If the fracture is unstable, however, it will require surgical treatment with orthopedic implants, such as plates and screws. A cast or splint will not be enough to keep an unstable fracture in the proper position for it to heal appropriately. Patients are often upset by the idea of surgery, but it will provide immediate stability to the bone and may allow for a more predictable recovery. Bones, on average, will take 6 to 8 weeks to heal; the timeframe for healing does not change with surgery but quicker movement is possible because of the stability provided by the hardware. Two emergencies that require surgery are an "open fracture" (in which there is an open wound or break in the skin near the site) and a joint that is dislocated along with a fracture. Open fractures lead to a high risk of infection and they need to be cleaned and stabilized immediately in the operating room. Patients also will need to take antibiotics to prevent infection. A dislocated joint must be put back in place, or "reduced," immediately and this is usually followed by surgery to keep the joint in position.

It is often important to wait for swelling to decrease before proceeding to foot and ankle surgery. It can be dangerous to operate on swollen tissues because this may lead to an infection around the incisions after surgery. It is not uncommon for a patient to have to wait 10 to 14 days after a fracture has occurred for the actual surgery to take place. Many times, x-rays are the only studies that we need before surgery, but occasionally a CT or MRI is necessary to plan the procedure.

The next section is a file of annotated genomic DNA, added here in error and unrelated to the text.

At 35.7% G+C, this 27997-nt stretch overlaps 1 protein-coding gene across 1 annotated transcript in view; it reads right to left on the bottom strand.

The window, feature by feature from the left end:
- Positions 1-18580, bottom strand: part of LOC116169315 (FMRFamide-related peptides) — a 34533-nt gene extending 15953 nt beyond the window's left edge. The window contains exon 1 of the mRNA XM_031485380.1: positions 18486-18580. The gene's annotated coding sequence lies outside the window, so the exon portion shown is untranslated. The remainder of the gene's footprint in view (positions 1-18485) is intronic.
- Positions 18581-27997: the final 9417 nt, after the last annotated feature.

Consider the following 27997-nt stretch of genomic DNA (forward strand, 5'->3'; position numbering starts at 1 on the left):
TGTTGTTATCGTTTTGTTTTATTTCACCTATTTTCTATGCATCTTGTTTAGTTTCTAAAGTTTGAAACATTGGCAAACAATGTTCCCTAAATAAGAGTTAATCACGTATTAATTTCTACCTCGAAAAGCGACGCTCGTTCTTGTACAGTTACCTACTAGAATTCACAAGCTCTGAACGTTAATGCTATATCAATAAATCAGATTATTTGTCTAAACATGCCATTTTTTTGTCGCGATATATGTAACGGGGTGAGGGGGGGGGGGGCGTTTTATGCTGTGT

Although foot and ankle fractures can have devastating implications on patients' immediate quality of life, it is possible to return to many of the activities they enjoyed once the injury is healed. There may be a "new normal" in terms of comfort level during weight-bearing activities, and it may be necessary to use an orthotic insert or an ankle brace for some activities.

There are some simple things that you can do to avoid foot and ankle fractures. Wearing appropriate footwear, such as winter boots with strong grip and ankle support, is a simple measure that can help you avoid injuries… avoiding unpaved walkways and surfaces without salt can also prevent slip-andfall events… and looking out for black ice during extremely cold temperatures is another step you can take to avoid injury.

About Dr. Randolph Sealey

Dr. Randolph Sealey, who is fluent in Spanish, specializes in the field of foot and ankle surgery and is the only fellowship-trained orthopedic foot and ankle subspecialist in the greater Danbury area. He completed his fellowship training and gained his ankle reconstructive surgery expertise at the world-renowned Institute for Foot and Ankle Reconstruction at Mercy Medical Center in Baltimore, Maryland. In 2008, he became the recipient of the prestigious Roger A. Mann Award, the highest clinical research honor given by the American Orthopaedic Foot and Ankle Society. He is Board-certified by the American Board of Orthopedic Surgery.

About OrthoConnecticut | Danbury Orthopedics

OrthoConnecticut I Danbury Orthopedics is the premier provider of orthopedic care in the region. Thirty-one fellowship-trained, Board-certified physicians provide care in nine office locations. The goal of the practice is to help patients regain mobility, lead active lives and attain optimal health. Offices are located in Danbury, Darien, New Canaan, New Milford, Norwalk, Ridgefield, Sharon, Southbury and Westport. To schedule an appointment with Dr. Sealey, or any of the physicians at OrthoConnecticut, please visit myorthoct.com or call (203) 797-1500.

Download article as pdf:

pdf(English) Keeping You Moving: Foot & Ankle Fractures